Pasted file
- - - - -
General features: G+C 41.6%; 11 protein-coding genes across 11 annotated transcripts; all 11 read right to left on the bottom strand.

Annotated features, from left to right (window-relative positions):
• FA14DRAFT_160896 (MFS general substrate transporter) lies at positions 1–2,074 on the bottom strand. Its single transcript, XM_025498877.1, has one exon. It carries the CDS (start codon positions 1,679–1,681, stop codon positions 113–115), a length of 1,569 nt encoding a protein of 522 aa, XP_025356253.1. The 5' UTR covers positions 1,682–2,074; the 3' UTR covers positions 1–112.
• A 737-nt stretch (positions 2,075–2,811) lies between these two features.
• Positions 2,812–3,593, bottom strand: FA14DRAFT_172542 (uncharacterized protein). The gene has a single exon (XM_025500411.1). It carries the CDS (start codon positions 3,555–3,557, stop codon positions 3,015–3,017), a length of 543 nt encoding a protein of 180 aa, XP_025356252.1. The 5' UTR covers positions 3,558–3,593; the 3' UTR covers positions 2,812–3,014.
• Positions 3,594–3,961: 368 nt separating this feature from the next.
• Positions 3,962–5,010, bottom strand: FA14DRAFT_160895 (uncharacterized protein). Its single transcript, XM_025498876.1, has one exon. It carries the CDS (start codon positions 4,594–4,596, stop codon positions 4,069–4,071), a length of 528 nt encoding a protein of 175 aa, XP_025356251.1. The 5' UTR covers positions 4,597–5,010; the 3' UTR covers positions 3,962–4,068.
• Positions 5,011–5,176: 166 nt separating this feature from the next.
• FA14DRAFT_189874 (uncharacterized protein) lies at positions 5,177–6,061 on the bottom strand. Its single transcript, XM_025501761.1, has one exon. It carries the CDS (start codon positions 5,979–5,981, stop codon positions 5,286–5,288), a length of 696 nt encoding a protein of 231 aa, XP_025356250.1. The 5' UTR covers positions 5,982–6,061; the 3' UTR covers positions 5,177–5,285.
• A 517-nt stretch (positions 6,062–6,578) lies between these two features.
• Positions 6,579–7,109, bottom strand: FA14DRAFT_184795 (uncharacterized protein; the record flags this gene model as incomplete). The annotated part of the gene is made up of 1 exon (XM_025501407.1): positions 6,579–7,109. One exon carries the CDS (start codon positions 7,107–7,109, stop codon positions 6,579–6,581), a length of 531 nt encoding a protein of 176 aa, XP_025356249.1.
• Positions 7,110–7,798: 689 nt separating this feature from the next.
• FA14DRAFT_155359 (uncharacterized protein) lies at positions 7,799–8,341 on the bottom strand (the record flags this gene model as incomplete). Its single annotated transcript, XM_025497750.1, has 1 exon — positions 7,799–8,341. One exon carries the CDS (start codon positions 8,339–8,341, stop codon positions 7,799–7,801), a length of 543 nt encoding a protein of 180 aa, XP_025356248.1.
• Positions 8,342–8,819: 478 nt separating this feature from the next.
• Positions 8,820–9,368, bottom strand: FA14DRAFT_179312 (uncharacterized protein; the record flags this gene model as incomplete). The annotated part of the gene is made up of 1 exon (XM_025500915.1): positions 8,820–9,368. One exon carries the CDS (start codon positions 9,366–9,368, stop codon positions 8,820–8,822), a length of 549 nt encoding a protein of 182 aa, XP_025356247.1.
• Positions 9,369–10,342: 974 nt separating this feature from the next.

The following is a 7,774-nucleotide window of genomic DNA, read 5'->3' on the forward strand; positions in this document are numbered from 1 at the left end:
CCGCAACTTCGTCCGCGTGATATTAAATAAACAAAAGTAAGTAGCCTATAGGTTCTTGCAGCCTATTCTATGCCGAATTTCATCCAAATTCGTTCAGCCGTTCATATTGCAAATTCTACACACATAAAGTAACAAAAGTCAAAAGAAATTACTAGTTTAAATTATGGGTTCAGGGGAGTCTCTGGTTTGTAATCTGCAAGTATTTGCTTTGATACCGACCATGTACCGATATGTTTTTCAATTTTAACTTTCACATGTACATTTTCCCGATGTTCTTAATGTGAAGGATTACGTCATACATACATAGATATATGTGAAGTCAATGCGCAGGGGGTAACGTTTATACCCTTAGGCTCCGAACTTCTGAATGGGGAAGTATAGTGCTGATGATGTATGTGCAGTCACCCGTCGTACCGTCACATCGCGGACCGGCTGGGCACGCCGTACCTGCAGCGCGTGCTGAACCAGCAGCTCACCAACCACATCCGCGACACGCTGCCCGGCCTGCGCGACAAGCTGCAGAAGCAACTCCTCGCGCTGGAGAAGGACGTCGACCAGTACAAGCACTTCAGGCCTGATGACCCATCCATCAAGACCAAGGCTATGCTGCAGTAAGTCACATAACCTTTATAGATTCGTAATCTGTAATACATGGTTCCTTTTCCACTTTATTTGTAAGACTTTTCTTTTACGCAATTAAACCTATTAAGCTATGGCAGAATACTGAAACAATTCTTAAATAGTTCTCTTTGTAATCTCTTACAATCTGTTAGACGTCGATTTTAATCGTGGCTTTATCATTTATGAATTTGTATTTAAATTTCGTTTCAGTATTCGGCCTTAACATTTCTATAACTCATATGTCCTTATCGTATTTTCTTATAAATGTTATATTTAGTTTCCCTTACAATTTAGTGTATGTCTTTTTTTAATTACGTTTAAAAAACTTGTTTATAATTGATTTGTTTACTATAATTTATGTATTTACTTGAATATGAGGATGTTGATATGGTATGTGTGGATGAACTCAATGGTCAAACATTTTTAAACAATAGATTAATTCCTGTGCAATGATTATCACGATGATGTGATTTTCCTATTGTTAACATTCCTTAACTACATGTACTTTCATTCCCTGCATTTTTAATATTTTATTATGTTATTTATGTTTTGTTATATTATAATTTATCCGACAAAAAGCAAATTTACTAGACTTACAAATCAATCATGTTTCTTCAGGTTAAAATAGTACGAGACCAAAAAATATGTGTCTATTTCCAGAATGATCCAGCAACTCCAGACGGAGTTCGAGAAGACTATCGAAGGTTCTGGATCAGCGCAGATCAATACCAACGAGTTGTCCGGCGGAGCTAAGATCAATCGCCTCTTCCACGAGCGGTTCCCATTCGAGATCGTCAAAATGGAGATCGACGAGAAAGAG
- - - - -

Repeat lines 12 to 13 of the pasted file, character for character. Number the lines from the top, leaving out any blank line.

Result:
• Positions 7,110–7,798: 689 nt separating this feature from the next.
• FA14DRAFT_155359 (uncharacterized protein) lies at positions 7,799–8,341 on the bottom strand (the record flags this gene model as incomplete). Its single annotated transcript, XM_025497750.1, has 1 exon — positions 7,799–8,341. One exon carries the CDS (start codon positions 8,339–8,341, stop codon positions 7,799–7,801), a length of 543 nt encoding a protein of 180 aa, XP_025356248.1.